AEA airline figures reveal mixed fortunes for Europe’s major airlines

Logo: AEAWhile most of Europe’s LCCs are growing rapidly, the fate of Europe’s major ‘legacy’ airlines is less clear. The Brussels-based Association of European Airlines has 31 members, including all of Europe’s major flag carriers. Year-on-year traffic growth for the major airlines shows some varying results for the first half of 2007.

Chart: major AEA airlines passenger growth 2007
Source: AEA

Many are averaging less than 5% per annum growth, with British Airways and Iberia failing to even reach last year’s figures. BA’s sale of its regional operation BA Connect to Flybe earlier this year helps explain BA’s poor year-on-year performance. Iberia’s decision to hand over many of its European routes at Barcelona to Click Air helps explain its dip since March.

Load factors for these major AEA airlines show typical seasonal effects.

Chart: Major AEA Airlines Load Factors for 2007
Source: AEA

Load factors will be a function of the type of network, with airlines having a higher proportion of long-haul flights generally achieving higher overall load factors. The graph shows two separate clusters Ð KLM, Iberia, Swiss, Lufthansa and Air France in the top band and BA, Alitalia, SAS and Turkish in the lower band.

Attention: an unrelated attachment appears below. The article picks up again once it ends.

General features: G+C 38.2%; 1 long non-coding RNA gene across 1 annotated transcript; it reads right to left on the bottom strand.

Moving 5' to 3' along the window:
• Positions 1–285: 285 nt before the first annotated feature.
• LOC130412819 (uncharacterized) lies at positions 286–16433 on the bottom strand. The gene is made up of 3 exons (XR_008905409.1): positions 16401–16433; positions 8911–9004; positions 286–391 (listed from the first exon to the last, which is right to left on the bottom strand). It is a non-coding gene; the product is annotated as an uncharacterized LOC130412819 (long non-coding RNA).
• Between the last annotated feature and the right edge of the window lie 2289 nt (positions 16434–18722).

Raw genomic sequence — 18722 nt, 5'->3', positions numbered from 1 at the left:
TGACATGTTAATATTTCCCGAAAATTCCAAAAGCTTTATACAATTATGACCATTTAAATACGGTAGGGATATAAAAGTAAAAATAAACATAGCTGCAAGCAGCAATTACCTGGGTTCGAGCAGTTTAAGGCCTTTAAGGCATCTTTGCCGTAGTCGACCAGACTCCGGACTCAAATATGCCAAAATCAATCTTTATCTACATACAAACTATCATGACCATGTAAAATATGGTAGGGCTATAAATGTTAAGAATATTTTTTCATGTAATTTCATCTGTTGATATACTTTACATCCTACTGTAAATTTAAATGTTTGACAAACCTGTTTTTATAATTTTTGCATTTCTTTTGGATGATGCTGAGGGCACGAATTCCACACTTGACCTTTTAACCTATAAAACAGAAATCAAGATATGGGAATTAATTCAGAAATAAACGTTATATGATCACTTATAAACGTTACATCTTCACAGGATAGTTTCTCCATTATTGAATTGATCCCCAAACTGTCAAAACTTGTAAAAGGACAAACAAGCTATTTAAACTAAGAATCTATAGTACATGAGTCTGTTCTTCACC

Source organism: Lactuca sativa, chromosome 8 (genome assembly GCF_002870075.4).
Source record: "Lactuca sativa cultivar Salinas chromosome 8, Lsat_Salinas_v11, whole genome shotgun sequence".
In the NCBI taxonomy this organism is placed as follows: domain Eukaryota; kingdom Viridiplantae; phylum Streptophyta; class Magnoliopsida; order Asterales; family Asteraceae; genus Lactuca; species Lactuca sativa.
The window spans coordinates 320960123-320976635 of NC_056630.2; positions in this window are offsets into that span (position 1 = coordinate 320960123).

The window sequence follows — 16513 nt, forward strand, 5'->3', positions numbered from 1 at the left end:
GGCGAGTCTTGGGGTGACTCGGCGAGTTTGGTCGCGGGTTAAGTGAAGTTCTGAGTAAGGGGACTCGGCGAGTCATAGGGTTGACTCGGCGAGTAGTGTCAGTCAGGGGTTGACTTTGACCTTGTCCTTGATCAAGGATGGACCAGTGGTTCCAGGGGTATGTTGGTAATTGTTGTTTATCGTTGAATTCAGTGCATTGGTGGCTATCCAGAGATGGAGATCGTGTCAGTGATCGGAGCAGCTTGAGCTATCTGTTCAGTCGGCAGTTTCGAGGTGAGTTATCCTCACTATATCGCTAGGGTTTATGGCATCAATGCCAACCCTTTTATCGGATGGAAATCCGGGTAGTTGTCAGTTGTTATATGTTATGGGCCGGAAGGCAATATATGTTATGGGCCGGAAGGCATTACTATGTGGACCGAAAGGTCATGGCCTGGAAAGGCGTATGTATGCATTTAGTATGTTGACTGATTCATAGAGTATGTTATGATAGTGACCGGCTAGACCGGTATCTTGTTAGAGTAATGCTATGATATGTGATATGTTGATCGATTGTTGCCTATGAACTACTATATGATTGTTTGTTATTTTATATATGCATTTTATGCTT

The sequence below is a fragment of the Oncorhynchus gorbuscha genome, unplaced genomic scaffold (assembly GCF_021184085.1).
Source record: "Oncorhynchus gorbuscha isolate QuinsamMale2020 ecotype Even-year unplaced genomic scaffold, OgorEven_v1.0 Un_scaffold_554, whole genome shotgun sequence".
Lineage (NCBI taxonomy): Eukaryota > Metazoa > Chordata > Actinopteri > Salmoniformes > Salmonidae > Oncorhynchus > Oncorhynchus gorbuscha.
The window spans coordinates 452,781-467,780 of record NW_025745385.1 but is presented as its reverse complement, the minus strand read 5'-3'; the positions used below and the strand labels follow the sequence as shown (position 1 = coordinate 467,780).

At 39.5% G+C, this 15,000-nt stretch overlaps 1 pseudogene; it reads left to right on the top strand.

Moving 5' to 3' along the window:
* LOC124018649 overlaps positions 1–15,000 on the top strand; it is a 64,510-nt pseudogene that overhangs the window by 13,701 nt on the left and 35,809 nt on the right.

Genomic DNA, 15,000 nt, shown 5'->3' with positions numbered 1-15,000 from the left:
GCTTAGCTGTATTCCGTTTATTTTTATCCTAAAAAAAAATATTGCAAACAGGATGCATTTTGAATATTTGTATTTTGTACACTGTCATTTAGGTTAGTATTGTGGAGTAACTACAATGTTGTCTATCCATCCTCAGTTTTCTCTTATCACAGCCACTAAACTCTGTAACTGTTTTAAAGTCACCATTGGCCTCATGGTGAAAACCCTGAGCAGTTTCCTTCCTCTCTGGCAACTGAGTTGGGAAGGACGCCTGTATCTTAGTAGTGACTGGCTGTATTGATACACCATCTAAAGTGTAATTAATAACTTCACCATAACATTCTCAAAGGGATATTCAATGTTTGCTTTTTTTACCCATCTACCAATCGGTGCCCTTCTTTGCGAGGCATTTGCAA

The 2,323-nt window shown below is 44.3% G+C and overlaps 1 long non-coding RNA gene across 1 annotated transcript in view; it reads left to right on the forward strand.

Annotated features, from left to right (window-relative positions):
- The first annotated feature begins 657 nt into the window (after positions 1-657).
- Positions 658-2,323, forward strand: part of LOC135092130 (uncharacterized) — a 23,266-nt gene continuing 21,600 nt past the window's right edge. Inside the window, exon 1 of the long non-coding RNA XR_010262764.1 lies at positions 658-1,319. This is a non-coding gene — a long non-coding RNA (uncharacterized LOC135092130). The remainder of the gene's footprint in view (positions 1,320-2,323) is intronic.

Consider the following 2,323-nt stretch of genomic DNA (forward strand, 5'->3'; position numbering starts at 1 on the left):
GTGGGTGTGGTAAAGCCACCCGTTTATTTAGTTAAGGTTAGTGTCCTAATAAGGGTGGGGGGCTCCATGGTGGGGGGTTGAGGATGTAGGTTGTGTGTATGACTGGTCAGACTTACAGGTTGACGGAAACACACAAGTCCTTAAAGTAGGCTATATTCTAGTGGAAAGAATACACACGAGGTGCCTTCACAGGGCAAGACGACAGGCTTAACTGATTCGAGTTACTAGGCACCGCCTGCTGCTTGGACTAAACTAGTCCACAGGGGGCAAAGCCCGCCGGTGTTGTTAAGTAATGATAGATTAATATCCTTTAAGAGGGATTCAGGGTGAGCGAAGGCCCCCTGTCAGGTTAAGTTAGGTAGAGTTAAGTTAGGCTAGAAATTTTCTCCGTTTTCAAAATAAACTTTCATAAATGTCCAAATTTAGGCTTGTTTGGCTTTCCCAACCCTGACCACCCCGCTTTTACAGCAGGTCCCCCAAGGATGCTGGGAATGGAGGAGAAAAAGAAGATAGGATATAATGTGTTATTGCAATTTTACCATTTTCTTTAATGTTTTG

Among the medium-sized AEA flag-carriers growth has been slightly higher.

Chart: Other AEA Airlines PAX Growth 2007
Source: AEA

While CSA has struggled in recent months, fellow Central European flag carriers LOT and TAROM have shown very positive growth. The merging of SNBA with Virgin Express has given a boost to Brussels Airlines’ year-on-year growth figures, which only look at SNBA for comparison.

Load factors on these medium-sized carriers tend to be lower, reflecting the greater role that domestic and intra-European flights play. Olympic, CSA and Brussels Airlines have so far taken it in turns to have the worst monthly load factors.

Chart: Other AEA Airlines Load Factors 2007
Source: AEA


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